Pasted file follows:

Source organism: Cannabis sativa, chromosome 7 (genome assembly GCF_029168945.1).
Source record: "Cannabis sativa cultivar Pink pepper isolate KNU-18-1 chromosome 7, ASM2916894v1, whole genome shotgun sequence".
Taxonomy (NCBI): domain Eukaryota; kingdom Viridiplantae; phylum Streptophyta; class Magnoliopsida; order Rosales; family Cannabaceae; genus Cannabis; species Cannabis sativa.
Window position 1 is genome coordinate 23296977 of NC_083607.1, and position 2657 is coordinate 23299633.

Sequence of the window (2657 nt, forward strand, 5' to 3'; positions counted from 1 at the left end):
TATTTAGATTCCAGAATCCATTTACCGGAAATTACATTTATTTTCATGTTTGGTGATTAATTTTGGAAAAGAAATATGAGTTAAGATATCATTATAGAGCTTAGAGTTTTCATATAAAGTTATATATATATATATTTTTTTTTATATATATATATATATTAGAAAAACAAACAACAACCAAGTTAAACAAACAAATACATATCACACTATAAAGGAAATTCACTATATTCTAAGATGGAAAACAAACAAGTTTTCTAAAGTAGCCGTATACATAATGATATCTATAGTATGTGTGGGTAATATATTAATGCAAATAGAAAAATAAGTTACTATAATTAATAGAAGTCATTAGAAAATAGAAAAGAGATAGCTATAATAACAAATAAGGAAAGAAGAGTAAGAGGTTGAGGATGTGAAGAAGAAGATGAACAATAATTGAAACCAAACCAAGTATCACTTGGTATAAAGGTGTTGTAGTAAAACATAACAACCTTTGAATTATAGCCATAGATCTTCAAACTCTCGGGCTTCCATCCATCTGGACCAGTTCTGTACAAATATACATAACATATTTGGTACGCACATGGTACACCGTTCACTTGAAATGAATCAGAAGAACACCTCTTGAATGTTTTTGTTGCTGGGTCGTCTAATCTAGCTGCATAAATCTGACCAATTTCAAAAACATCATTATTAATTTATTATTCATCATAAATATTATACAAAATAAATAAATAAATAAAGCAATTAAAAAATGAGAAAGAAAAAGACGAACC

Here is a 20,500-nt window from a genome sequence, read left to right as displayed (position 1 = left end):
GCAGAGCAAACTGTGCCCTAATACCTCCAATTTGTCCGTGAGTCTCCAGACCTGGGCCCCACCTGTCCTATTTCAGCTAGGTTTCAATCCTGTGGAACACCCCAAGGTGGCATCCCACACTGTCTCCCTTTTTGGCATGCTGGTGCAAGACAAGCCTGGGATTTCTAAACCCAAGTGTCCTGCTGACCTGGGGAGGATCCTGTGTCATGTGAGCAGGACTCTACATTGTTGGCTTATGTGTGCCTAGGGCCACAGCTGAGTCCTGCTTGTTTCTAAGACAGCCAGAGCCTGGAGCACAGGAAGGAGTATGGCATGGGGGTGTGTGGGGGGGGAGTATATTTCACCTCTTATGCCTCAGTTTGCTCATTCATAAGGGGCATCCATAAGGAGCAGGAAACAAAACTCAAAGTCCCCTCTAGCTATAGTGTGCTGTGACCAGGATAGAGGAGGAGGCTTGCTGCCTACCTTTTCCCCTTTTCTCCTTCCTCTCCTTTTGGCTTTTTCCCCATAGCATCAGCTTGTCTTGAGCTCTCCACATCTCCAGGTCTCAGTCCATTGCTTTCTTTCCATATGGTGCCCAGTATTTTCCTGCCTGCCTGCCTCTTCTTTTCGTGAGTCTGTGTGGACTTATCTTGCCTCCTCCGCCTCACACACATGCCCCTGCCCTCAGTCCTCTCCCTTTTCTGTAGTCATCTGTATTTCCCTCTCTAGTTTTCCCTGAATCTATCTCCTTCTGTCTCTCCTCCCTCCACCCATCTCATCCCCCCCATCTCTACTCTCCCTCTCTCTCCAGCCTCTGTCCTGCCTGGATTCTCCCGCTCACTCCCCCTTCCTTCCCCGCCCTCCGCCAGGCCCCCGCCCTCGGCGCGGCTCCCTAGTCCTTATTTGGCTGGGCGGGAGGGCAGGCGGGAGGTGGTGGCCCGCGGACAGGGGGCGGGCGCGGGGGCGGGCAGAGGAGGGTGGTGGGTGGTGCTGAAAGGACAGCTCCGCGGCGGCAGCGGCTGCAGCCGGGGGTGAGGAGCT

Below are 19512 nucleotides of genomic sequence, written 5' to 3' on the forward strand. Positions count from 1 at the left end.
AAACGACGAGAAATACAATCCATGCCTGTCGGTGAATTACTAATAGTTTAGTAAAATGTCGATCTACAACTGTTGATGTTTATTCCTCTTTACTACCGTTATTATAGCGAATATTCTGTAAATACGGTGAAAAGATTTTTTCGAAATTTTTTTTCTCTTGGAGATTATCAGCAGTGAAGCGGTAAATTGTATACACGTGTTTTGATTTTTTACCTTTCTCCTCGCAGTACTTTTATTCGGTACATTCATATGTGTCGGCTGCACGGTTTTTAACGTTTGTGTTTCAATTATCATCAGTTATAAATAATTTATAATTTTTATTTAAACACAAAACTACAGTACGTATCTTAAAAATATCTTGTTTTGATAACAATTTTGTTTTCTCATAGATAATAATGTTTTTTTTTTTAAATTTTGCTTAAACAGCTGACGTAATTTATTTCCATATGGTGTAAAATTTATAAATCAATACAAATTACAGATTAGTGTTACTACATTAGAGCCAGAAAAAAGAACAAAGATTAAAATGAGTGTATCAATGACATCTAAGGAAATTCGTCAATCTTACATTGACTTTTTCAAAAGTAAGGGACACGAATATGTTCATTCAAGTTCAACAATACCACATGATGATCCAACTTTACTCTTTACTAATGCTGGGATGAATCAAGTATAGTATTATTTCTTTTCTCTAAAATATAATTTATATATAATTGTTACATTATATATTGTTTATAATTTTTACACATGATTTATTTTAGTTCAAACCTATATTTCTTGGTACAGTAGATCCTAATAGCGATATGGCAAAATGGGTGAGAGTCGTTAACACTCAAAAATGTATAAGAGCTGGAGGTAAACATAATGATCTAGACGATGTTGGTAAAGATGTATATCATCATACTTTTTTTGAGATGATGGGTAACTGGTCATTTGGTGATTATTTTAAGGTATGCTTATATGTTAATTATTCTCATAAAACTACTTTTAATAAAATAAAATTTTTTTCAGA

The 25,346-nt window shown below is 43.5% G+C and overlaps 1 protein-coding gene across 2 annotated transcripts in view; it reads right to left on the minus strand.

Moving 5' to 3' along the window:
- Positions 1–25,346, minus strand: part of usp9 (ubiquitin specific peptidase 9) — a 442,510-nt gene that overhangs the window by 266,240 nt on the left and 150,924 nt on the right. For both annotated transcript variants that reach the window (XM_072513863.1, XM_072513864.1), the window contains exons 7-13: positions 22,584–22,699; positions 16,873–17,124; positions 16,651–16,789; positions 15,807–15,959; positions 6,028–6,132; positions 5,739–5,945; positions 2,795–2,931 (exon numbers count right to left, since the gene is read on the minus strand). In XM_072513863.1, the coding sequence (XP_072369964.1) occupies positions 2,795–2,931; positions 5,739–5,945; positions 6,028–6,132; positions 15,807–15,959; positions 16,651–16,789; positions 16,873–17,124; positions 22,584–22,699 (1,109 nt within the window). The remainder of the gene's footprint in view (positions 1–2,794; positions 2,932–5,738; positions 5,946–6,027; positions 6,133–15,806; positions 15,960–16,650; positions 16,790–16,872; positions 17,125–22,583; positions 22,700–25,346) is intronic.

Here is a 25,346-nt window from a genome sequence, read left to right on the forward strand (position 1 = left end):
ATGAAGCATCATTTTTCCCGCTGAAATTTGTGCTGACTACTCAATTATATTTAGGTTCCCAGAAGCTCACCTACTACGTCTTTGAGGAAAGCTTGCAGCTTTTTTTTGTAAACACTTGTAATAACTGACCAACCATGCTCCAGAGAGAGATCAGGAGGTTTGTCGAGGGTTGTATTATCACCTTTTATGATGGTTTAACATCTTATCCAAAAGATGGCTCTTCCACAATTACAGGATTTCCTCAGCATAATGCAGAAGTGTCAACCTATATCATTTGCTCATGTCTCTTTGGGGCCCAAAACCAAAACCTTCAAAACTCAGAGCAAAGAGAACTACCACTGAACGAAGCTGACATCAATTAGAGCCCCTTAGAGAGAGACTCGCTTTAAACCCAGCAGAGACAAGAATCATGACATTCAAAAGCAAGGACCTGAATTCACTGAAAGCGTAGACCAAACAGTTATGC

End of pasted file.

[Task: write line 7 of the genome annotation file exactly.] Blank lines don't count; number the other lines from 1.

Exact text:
Here is a 20,500-nt window from a genome sequence, read left to right as displayed (position 1 = left end):